Conflicts over land and resources all too often turn violent in Latin America. The murder of Berta Caceres, the co-founder of the Council of Indigenous Peoples of Honduras (COPINH), this past week was the latest bit of sad news from that part of the world. The murder did not garner much in the way of headlines in most news outlets, seemingly being yet another victim of the internal strife that curses much of Latin America and Africa. Though the region has been less war-torn in recent years, Latin America has experienced fourteen civil wars since the end of World War II.
Much of the conflict has been connected to the distribution of land and exploitation of resources. Military take-overs have been common and added instability to an already crazed political environment. The United States has often been tied up in the complicated political messes that have ensued. In an effort to assist Latin American countries struggling with unrest, the United States has long provided military training through the School of the Americas (SOA) in Fort Benning, Georgia. While perhaps initially well-intentioned when established in 1946, the SOA became a breeding ground for military leaders responsible for human rights violations and murders. The most infamous of these was the assassination of six Jesuit priests in El Salvador in 1989.
Though Caceres' murder remains clouded in uncertainty, she had received numerous death threats during her time with the COIPOH. Most recently, the activist had been fighting against the Agua Zarca Dam near Rio Blanco, Honduras that would have flooded sacred indigenous lands (that were also important agriculturally). Though the Honduran constitution required consent of local indigenous groups for projects on such lands, the project was pushed forward. With overwhelming public opposition, a group of protesters blocked the road to the dam in 2013, ultimately forcing a Chinese construction company to pull out of the project. Tomas Garcia, one of the community leaders was shot and killed during one of the peaceful protests.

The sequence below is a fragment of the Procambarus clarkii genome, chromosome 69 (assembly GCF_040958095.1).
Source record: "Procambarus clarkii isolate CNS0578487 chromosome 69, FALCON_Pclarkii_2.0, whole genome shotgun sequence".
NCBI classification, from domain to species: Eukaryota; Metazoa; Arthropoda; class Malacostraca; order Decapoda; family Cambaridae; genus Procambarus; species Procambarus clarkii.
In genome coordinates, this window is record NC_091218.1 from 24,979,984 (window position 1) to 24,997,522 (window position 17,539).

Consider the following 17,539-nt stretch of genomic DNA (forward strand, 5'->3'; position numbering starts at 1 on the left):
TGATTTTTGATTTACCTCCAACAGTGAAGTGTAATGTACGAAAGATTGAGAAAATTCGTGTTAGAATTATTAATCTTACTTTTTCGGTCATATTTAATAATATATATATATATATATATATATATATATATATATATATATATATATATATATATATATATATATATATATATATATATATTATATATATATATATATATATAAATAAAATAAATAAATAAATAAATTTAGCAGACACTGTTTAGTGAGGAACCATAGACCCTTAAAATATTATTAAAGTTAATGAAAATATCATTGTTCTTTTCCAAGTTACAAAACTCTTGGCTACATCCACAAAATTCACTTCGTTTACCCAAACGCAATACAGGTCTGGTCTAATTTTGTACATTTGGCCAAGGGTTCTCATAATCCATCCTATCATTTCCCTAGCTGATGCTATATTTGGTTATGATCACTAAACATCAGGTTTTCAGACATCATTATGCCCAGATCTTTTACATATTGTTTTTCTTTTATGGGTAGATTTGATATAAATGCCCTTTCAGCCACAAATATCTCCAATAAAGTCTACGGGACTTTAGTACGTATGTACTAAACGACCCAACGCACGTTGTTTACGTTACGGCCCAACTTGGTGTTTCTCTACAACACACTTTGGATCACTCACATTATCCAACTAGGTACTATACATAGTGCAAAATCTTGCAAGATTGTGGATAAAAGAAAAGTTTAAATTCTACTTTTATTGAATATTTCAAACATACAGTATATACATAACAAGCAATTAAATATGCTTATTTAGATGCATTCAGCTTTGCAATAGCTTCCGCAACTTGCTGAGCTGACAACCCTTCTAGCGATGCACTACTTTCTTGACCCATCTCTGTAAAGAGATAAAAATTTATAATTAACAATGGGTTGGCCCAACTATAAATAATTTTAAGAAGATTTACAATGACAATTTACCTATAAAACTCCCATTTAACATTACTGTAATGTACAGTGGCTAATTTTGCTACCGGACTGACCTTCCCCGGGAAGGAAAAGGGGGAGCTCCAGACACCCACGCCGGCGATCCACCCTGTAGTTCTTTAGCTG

Caceres would be named the Goldman Environmental Prize winner in 2015 for her work to defend the Lenca community's land. The 2013 fireworks had brought the project to a halt but a recent return to the construction work by a Dutch contractor for the Honduran government brought a new round of protest.
Altoona native Jeff Colledge, who has done extensive volunteer work in the region, spent three weeks with Caceres and her organization in 2014. Even though his time with Berta was short, he found her to be "a good person" and "extremely committed." He was also struck by the incredible beauty of the river and the surrounding countryside.
Colledge met Caceres through Beverly Bell, coordinator of Other Worlds, a social and economic justice organization. Bell has spoken out extensively since Caceres' murder, making the case that she was a game changer in a region that desperately needed change. Bell recently reflected about Berta on PBS' Democracy Now. "She was working for a wholly new form of governance in Honduras, not just a new government, but a new system whereby people had the say and the riches of the country went to benefit them instead of the tiny elite."
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